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Trashing Our Food Wasting Habits

Updated: Feb 11, 2022

Because of COVID, free breakfast and lunch for students was integrated into schools. But in order to get a free breakfast at North Scott, students need to pick out a snack and a fruit. Most students only want their Pop-Tart or bagel, so they grab an apple and get their free breakfast. The moment they reach a trash can, that apple is already at the bottom. The amount of fruit wasted at our school is upsetting.

While the rule makes sense, students will always find a workaround. Because of this, the amount of food wasted has increased even more. World Wildlife did a study on 46 schools across eight states to look at food wasted. They found that on average, “[e]ach of the 46 schools averaged 39.2 pounds of food waste per student per year.” These numbers can be used as a rough average for the United States.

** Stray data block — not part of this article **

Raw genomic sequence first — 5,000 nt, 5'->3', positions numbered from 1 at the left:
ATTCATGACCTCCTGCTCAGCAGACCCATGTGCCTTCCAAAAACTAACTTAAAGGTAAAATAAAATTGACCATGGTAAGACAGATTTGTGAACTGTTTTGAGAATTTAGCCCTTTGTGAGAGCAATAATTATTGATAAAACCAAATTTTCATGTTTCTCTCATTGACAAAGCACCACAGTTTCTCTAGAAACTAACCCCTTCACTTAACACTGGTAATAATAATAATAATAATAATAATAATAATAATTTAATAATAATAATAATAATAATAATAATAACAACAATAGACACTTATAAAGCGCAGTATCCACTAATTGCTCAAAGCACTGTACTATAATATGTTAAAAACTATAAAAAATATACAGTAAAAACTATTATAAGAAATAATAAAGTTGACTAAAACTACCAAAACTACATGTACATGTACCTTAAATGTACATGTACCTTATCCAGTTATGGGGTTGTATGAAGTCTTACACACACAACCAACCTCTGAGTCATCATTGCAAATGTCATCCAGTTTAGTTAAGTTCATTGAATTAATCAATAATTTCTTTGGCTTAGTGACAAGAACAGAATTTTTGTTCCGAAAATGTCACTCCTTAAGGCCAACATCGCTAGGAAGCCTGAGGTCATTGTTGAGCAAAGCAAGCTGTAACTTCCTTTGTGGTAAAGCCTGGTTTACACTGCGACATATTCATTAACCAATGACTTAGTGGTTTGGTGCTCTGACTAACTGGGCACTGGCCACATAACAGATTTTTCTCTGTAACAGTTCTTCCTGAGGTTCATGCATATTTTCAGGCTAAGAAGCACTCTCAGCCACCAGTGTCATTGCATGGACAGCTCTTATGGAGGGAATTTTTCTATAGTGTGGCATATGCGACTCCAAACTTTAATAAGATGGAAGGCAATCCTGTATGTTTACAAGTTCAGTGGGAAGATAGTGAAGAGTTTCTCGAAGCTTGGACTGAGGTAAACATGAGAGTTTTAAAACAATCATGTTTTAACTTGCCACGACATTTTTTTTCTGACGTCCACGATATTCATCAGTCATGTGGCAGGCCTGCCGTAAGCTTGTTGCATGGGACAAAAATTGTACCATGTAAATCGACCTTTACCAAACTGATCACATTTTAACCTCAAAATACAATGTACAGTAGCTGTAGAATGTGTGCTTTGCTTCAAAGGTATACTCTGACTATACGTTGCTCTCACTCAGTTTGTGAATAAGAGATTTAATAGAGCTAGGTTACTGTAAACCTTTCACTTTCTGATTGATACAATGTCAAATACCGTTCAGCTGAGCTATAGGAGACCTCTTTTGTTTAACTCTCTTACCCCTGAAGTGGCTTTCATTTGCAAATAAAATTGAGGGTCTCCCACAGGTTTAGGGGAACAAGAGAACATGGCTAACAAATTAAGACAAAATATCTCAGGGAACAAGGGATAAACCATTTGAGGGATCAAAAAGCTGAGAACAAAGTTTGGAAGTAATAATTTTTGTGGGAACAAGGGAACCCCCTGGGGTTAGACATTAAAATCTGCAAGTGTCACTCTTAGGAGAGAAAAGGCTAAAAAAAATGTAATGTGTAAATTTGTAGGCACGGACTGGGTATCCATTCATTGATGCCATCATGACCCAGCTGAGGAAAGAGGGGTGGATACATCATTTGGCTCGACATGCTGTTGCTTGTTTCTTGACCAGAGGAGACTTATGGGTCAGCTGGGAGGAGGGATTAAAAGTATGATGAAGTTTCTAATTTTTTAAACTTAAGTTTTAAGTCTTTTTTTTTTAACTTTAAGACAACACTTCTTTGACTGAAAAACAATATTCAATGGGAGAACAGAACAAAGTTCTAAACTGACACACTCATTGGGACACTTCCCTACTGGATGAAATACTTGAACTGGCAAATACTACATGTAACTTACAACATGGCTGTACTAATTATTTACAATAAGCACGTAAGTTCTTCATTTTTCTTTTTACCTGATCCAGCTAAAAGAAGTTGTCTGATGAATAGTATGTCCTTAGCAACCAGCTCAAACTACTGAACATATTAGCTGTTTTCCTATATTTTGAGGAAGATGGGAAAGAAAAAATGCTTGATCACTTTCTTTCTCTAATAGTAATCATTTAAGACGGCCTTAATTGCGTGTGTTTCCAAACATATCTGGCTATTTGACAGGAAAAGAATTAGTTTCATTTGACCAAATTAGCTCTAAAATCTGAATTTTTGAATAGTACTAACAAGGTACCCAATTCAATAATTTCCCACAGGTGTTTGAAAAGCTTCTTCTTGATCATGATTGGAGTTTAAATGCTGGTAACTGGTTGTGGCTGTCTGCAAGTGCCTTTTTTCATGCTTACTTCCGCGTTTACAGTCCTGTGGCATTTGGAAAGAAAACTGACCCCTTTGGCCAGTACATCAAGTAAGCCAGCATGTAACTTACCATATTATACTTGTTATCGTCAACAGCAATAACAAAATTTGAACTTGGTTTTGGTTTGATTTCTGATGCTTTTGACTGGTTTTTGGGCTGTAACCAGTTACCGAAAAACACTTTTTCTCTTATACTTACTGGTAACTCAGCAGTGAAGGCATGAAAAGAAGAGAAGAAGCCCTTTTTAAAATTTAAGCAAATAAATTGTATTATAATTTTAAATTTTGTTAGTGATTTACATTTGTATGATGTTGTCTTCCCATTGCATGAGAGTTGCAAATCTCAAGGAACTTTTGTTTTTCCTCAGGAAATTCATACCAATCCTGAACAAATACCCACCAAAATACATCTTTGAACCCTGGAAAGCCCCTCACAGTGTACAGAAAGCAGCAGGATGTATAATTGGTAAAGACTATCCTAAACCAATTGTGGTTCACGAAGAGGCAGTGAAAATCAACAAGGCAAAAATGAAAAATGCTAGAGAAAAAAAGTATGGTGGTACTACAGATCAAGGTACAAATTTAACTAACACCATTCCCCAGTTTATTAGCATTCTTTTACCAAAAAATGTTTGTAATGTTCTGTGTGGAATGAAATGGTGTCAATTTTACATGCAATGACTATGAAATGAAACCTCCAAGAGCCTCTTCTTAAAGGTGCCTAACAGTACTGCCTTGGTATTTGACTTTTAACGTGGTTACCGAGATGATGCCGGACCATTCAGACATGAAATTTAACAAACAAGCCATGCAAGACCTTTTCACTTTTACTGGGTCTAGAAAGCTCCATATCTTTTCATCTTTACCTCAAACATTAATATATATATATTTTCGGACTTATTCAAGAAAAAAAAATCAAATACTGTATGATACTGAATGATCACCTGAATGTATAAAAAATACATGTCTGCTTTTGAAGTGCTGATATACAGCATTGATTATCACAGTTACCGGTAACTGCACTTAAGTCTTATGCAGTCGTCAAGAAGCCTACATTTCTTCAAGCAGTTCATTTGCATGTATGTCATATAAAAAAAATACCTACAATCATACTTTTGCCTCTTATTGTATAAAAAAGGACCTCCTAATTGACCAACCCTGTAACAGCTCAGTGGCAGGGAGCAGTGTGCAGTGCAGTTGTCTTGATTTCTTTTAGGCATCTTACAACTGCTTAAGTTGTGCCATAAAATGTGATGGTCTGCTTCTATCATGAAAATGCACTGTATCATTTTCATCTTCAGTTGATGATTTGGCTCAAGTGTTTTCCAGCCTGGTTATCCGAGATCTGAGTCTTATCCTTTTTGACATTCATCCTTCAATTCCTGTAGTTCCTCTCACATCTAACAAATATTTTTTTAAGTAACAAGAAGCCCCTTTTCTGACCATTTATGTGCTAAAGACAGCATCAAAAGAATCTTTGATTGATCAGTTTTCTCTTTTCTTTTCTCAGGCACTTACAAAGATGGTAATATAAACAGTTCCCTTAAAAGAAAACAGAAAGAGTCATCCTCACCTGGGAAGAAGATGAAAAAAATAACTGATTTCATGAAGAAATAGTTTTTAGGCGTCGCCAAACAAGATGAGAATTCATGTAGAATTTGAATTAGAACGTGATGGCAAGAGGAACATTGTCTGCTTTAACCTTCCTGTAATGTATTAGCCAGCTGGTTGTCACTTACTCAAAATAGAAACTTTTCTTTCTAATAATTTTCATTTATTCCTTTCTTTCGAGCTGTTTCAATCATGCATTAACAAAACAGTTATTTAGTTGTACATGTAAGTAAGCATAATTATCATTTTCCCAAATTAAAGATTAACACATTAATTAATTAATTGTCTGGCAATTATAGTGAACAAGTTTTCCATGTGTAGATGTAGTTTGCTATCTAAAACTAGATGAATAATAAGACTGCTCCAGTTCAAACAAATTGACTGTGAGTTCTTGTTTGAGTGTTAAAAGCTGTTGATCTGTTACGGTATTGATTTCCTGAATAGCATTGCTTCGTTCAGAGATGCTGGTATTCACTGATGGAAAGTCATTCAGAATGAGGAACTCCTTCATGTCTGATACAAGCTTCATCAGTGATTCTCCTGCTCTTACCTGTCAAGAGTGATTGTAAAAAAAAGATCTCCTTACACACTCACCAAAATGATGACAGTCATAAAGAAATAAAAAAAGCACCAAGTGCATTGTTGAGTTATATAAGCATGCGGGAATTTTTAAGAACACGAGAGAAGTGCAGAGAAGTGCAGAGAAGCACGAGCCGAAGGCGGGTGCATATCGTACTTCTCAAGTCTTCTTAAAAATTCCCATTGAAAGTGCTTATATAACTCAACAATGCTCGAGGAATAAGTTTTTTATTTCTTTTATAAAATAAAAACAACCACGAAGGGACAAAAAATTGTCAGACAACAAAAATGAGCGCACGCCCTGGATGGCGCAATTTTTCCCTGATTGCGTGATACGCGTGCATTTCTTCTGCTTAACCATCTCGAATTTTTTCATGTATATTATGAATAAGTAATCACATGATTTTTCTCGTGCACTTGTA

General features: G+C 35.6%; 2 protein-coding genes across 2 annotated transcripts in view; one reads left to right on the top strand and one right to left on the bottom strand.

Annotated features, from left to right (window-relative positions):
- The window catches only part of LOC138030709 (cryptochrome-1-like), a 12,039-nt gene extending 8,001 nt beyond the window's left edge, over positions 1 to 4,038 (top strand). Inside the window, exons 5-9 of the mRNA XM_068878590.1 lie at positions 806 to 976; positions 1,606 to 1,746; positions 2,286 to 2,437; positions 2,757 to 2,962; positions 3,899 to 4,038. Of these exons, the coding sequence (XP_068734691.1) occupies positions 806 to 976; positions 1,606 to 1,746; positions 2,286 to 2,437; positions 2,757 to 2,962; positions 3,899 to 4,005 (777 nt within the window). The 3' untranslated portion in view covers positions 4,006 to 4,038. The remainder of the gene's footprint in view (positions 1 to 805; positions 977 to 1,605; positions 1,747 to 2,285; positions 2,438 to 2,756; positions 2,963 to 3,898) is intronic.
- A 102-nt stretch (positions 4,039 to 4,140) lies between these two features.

COVID changed a lot for schools. North Scott used to have a community tray to let students drop off food they didn’t want or eat for others to take. They no longer have it because of contamination issues with COVID. Caden Romero, as part of the Student Government, also tried to add a compost bin a few years ago for students to drop off their food waste. They would take that compost and give it to Alan Shepard to put in their gardens growing food. Unfortunately, they were unable to gain enough support.

Because students don't want the food they are required to take, more often than not, juice, fruit cups, and fruit are thrown in the trash and are no longer viable to eat anymore. Some schools put community trays in cafeterias where students can drop off foods they won’t eat for others to take. North Scott used to have a community tray; however, we don’t have one anymore so we could reimplement one into the cafeteria to reduce food waste. The participating states in the World Wildlife study “recorded a 3% reduction in food waste.” If the rest of the country followed suit, we would be able to significantly reduce the amount of waste we create as a society.

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